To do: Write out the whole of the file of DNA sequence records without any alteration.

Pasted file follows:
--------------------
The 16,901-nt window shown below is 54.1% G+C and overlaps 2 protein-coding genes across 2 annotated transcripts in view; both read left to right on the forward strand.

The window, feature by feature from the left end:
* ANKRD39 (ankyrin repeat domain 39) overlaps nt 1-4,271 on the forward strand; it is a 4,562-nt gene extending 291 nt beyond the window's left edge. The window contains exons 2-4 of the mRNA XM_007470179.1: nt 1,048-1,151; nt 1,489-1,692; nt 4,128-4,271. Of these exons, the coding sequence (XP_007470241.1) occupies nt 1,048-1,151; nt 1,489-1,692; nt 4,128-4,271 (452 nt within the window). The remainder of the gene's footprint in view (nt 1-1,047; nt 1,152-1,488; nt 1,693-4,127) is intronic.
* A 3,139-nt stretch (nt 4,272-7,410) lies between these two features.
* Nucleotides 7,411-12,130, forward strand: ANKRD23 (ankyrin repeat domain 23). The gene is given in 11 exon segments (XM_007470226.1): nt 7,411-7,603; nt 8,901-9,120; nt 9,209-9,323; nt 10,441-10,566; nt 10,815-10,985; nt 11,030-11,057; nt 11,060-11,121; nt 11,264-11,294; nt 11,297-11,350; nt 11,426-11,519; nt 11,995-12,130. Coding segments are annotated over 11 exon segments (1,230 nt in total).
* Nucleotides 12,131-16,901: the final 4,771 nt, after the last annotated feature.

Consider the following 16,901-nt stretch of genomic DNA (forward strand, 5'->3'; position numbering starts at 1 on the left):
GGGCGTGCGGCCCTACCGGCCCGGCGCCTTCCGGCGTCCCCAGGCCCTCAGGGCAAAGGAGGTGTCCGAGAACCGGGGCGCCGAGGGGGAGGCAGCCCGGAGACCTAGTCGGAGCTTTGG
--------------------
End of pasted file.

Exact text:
The 16,901-nt window shown below is 54.1% G+C and overlaps 2 protein-coding genes across 2 annotated transcripts in view; both read left to right on the forward strand.

The window, feature by feature from the left end:
* ANKRD39 (ankyrin repeat domain 39) overlaps nt 1-4,271 on the forward strand; it is a 4,562-nt gene extending 291 nt beyond the window's left edge. The window contains exons 2-4 of the mRNA XM_007470179.1: nt 1,048-1,151; nt 1,489-1,692; nt 4,128-4,271. Of these exons, the coding sequence (XP_007470241.1) occupies nt 1,048-1,151; nt 1,489-1,692; nt 4,128-4,271 (452 nt within the window). The remainder of the gene's footprint in view (nt 1-1,047; nt 1,152-1,488; nt 1,693-4,127) is intronic.
* A 3,139-nt stretch (nt 4,272-7,410) lies between these two features.
* Nucleotides 7,411-12,130, forward strand: ANKRD23 (ankyrin repeat domain 23). The gene is given in 11 exon segments (XM_007470226.1): nt 7,411-7,603; nt 8,901-9,120; nt 9,209-9,323; nt 10,441-10,566; nt 10,815-10,985; nt 11,030-11,057; nt 11,060-11,121; nt 11,264-11,294; nt 11,297-11,350; nt 11,426-11,519; nt 11,995-12,130. Coding segments are annotated over 11 exon segments (1,230 nt in total).
* Nucleotides 12,131-16,901: the final 4,771 nt, after the last annotated feature.

Consider the following 16,901-nt stretch of genomic DNA (forward strand, 5'->3'; position numbering starts at 1 on the left):
GGGCGTGCGGCCCTACCGGCCCGGCGCCTTCCGGCGTCCCCAGGCCCTCAGGGCAAAGGAGGTGTCCGAGAACCGGGGCGCCGAGGGGGAGGCAGCCCGGAGACCTAGTCGGAGCTTTGG